Tourism hotspot: Foreigners flock to India to see the Taj Mahal, but where would Indians like to travel?
GLOBAL tourism faces a challenging year due to the downturn but the future is bright, with a growing middle class in emerging markets such as India and China eager for travel, industry executives meeting in Beijing say.
“We’ll see middle-income classes explode - there will be two billion more with middle income in the world by 2030,” Goldman Sachs economist Anna Stupnytska said at last week’s Global Travel and Tourism Summit.
“As people get rich, move to the middle class, they spend less money on necessities and the tourism sector explodes.”
Brazil, Russia, India and China, the world’s top four emerging markets which represent 40 per cent of the global population, are the focus of all travel professionals looking for new clientele with money to spend.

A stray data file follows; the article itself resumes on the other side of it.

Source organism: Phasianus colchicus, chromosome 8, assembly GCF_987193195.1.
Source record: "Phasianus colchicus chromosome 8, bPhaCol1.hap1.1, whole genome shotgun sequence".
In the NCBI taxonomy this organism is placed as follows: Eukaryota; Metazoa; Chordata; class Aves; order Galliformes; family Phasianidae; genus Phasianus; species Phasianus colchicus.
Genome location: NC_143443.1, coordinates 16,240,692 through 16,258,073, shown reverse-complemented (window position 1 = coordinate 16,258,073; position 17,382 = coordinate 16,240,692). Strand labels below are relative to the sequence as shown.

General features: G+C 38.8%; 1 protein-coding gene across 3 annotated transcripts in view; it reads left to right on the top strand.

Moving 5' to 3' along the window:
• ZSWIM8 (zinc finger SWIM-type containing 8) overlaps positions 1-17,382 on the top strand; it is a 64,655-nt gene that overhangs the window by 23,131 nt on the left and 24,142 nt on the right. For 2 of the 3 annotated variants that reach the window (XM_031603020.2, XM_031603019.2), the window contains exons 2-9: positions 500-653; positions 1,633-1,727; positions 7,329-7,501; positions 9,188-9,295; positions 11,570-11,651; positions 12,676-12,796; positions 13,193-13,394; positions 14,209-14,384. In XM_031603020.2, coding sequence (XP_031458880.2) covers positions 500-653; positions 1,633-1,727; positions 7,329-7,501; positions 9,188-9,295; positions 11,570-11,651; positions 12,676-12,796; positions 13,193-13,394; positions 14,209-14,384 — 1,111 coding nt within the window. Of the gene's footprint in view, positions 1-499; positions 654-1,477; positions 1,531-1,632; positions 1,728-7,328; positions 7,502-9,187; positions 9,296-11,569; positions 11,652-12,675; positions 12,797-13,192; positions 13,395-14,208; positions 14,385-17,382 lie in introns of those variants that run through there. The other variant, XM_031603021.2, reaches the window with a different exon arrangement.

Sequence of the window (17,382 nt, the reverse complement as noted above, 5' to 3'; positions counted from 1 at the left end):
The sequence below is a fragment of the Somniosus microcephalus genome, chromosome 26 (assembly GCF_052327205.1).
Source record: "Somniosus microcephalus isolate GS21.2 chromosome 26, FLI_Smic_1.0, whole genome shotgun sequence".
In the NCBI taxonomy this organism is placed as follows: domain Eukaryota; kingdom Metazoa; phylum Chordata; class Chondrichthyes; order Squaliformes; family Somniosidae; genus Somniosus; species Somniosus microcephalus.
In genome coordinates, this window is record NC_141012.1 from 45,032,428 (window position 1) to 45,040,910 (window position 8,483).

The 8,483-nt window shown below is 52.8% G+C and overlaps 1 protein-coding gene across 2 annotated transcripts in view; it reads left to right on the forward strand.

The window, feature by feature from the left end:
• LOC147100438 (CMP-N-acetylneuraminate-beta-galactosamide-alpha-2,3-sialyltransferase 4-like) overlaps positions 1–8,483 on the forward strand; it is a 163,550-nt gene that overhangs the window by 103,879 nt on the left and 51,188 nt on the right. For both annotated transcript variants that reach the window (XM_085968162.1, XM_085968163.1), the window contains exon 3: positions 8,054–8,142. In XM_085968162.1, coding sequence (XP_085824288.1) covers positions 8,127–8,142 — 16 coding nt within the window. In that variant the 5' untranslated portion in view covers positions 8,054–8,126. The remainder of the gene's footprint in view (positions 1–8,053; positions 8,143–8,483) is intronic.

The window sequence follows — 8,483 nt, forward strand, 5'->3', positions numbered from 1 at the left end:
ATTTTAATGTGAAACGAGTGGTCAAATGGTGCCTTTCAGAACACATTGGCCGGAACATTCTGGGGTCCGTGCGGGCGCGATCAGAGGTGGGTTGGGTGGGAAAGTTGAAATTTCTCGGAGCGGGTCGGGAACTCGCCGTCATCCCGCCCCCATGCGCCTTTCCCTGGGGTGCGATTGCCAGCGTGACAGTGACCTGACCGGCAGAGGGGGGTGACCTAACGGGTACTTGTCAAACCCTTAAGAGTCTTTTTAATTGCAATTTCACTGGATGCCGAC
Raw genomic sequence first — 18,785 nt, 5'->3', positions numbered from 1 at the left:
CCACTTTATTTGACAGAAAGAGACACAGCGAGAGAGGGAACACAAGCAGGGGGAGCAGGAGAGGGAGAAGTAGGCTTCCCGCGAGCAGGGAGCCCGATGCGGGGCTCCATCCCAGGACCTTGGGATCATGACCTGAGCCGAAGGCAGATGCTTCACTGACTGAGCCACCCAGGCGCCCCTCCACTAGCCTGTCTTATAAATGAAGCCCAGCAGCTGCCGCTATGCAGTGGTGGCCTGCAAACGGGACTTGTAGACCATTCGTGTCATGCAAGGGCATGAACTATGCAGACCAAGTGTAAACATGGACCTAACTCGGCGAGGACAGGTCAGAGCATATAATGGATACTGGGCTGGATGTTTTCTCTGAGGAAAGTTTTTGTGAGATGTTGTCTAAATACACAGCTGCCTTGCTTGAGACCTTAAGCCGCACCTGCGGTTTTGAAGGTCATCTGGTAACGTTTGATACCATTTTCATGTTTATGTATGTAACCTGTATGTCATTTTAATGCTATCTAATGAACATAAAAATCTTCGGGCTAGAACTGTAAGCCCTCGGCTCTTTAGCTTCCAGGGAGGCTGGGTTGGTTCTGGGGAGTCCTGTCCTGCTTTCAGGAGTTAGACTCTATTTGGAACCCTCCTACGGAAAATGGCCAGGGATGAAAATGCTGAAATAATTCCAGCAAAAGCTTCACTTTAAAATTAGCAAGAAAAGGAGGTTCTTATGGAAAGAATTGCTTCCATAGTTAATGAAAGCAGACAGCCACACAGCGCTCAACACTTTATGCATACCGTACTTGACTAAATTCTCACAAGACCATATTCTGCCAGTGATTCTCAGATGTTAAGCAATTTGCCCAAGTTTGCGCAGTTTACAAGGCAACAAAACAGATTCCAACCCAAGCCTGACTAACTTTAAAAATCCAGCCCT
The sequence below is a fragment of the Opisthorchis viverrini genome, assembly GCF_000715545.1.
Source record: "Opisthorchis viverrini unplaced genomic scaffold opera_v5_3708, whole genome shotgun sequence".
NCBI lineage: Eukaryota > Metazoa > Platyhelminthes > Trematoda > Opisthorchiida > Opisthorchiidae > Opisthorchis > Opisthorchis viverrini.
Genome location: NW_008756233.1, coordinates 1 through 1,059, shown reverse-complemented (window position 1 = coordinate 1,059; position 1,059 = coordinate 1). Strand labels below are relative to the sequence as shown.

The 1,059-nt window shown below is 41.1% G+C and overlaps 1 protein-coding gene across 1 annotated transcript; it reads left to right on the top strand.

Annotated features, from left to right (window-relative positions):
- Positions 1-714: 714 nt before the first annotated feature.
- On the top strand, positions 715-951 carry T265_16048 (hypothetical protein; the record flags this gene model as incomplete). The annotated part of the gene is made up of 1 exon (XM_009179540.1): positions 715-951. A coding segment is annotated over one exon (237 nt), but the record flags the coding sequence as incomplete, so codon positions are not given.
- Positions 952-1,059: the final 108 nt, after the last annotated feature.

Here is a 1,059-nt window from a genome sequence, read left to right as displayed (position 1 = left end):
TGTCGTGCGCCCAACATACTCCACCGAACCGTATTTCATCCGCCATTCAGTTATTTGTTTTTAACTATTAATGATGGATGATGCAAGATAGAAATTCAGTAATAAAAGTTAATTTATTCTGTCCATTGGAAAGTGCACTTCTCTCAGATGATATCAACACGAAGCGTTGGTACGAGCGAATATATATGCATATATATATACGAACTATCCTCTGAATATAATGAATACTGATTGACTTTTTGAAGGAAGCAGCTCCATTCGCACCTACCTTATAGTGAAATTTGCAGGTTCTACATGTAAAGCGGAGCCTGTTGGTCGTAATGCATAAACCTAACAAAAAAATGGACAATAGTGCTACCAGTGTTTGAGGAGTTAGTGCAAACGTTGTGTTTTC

But the industry is still trying to recover from a disastrous year in 2009, when the wealth generated by global travel and tourism fell by 4.8 per cent.
According to James Robinson, former chief executive of American Express and ex-president of the World Travel and Tourism Council (WTTC), the industry accounts for nine per cent of global GDP and employs 235 million people.
The financial crisis and the H1N1 virus hit the sector hard in 2008-9, and 2010 has already brought its own negative surprises - the European debt crisis and huge air traffic disruptions caused by an ash-spewing volcano in Iceland.
The global tourism industry is expected to see very slight growth of 0.5 percent this year - not quite a return to pre-crisis levels.
No Comments Posted yet
Do you have comments on this?